When one thinks of environmental activists and conservationists, one might think of the crusader types like Extinction Rebellion who tie themselves to trains, suspending services and thus forcing passengers to, ahem, get in their cars to get around instead. Rachel Carson (1907-1964) was of a different era, however, and her writings were evidently well researched. Her ability to use words to persuade without being preachy has meant that her writings still resonate today. In this production, the narrative is beautiful and yet disturbing.
For a show about Carson, there isn’t a huge amount of personal detail beyond her environmental interests. There’s the ‘Googleable’ information, such as where she was born and where she died, and the various things occupations she took on during her working life. The focus is instead on what she thought of the great outdoors – everything from plant life on land to what could be lying on the ocean floor. The beauty that Carson appeared to find in nature is hugely appealing, even to a hardened city dweller like me that would (global pandemics aside) usually only admire the artificial greenery to be found on a theatre stage.
Katurah Morrish doesn’t so much play Carson as re-enact the thoughts spiralling through Carson’s highly inquisitive mind as she ponders on, for instance, how many species in the oceans there are that are still undiscovered. A thoughtful production, it’s also mercifully unpreachy. Rather than aggressively calling for an immediate and outright ban on dichlorodiphenyltrichloroethane (DDT to more simple minds like mine), she takes the approach of highlighting what indiscriminate use of it as an agricultural pesticide was doing to wildlife.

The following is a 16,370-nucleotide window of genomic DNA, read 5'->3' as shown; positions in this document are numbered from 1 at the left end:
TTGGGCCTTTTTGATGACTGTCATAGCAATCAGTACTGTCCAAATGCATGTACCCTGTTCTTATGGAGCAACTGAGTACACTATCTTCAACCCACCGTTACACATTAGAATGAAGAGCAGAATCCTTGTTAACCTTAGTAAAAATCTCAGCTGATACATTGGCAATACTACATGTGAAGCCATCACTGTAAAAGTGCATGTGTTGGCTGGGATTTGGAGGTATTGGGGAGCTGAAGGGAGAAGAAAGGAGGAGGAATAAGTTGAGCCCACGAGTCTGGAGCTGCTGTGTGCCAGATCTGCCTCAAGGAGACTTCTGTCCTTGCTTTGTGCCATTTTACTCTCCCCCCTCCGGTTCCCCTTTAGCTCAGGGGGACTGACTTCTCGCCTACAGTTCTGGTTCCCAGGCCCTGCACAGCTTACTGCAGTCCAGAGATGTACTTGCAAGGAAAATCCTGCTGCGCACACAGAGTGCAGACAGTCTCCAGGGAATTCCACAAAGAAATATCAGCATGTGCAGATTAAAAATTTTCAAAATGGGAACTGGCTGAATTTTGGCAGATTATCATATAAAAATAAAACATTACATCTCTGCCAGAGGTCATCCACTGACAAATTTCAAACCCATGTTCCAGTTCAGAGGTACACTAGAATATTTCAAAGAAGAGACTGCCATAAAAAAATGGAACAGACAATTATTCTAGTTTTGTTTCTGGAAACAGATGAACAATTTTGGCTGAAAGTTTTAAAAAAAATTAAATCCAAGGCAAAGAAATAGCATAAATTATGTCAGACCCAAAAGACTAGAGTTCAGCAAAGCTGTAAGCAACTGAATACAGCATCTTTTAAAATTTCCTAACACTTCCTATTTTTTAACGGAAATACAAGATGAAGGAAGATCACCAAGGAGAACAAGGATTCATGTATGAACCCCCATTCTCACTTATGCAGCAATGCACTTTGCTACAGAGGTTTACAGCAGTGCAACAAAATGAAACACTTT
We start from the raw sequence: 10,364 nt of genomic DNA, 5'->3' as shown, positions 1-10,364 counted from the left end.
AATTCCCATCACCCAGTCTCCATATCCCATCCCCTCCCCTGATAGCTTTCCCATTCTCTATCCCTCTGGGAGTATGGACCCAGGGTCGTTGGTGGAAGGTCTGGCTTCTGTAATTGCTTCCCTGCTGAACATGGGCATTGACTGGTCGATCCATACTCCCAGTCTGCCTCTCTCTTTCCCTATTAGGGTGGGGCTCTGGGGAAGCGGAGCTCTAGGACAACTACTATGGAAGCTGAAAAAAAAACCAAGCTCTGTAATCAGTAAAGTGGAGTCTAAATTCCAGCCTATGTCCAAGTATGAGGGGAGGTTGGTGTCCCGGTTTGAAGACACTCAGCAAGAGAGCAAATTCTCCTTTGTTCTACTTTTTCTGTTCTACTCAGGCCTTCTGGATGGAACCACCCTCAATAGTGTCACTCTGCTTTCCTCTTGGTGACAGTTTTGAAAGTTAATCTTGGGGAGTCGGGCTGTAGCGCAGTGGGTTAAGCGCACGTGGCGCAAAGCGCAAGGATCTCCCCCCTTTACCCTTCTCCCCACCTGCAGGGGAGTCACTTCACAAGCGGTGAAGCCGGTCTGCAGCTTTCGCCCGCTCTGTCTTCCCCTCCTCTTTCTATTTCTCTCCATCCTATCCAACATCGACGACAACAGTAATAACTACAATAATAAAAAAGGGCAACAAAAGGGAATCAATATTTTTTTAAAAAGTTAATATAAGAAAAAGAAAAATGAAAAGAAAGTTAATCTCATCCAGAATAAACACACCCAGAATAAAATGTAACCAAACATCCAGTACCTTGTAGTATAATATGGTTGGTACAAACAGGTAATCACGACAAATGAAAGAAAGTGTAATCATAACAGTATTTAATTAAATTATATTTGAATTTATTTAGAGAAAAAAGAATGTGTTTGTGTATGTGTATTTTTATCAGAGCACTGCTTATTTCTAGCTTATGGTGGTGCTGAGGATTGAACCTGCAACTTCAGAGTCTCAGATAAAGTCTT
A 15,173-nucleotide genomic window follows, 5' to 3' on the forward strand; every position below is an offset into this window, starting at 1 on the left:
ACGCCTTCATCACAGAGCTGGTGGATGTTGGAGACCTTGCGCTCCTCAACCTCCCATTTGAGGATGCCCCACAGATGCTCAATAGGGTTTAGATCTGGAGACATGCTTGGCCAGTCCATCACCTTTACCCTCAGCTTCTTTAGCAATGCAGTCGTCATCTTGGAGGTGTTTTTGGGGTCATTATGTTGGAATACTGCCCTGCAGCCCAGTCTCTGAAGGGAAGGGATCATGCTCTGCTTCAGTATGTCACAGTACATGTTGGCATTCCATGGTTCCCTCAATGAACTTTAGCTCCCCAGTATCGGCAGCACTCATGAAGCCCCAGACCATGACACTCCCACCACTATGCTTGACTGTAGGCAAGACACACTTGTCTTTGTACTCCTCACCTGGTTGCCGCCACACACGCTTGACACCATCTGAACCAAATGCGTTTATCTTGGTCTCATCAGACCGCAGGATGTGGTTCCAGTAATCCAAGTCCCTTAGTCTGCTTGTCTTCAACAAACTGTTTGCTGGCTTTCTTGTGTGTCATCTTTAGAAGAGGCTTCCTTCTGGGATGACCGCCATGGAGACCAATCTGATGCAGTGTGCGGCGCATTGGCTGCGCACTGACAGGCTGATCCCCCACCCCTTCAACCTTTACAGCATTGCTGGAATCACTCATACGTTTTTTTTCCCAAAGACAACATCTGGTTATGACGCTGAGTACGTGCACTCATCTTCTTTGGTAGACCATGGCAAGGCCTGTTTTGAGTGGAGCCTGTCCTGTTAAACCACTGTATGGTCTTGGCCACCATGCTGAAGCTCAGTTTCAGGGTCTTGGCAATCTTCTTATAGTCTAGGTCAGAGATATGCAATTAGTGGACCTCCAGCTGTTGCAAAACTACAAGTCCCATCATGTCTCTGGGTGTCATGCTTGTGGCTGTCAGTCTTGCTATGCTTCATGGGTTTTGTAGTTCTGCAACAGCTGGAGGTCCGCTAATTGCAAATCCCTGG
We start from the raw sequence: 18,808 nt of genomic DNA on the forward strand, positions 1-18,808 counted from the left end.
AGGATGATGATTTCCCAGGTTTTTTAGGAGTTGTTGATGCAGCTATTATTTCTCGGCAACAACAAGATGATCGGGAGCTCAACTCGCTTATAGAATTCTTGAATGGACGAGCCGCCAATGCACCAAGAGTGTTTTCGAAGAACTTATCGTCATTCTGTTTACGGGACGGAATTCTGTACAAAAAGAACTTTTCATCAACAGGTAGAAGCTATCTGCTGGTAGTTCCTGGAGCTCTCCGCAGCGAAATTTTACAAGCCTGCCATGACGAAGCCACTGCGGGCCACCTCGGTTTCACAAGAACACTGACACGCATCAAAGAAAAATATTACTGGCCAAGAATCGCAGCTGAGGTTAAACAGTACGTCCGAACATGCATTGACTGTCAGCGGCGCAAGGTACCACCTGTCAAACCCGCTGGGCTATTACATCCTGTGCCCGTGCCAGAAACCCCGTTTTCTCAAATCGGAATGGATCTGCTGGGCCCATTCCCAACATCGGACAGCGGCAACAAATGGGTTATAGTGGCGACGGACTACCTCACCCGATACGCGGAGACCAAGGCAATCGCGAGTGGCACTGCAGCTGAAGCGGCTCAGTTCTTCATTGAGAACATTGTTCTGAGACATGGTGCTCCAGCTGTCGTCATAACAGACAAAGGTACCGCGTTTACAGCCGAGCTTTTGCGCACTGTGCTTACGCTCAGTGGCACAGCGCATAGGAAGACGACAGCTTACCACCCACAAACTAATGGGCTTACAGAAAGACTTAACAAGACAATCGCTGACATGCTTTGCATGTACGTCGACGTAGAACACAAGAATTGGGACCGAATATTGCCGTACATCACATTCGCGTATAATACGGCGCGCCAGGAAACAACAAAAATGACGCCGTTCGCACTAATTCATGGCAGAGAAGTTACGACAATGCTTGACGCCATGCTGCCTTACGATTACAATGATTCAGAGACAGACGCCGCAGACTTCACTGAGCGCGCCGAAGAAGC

Some of her musings are the sort of questions one asks when putting the world to rights through conversation into the small hours. The bold descriptions of nature are accompanied with both still and moving images that are just as vivid. There’s an excellent use of colours throughout, climbing to almighty confrontations to visualise the worst-case scenarios portrayed by Carson that would have been realised if her words hadn’t been heeded by anybody.
The production also demonstrates Carson’s different writing styles – her 1951 book The Sea Around Us is often described as ‘poetic’ simply because that’s what it is, while her 1962 book Silent Spring was altogether more scientific in tone. Steadily paced (there’s always Hamilton for people who prefer dialogue at motorway speed), there’s nonetheless a pulsating energy about this incredibly compelling and accessible work.
Review by Chris Omaweng
Nevergreen is a short film about ground-breaking environmentalist Rachel Carson, the début project of performance collective the wonderful (@wethewonderful). The film was shot on location in Hampstead Heath in London across one weekend in the December Lockdown. We have tried to capture Carson’s spirit, incorporating sounds from nature, dance, music, poetry and animation to create her rich and inspiring world.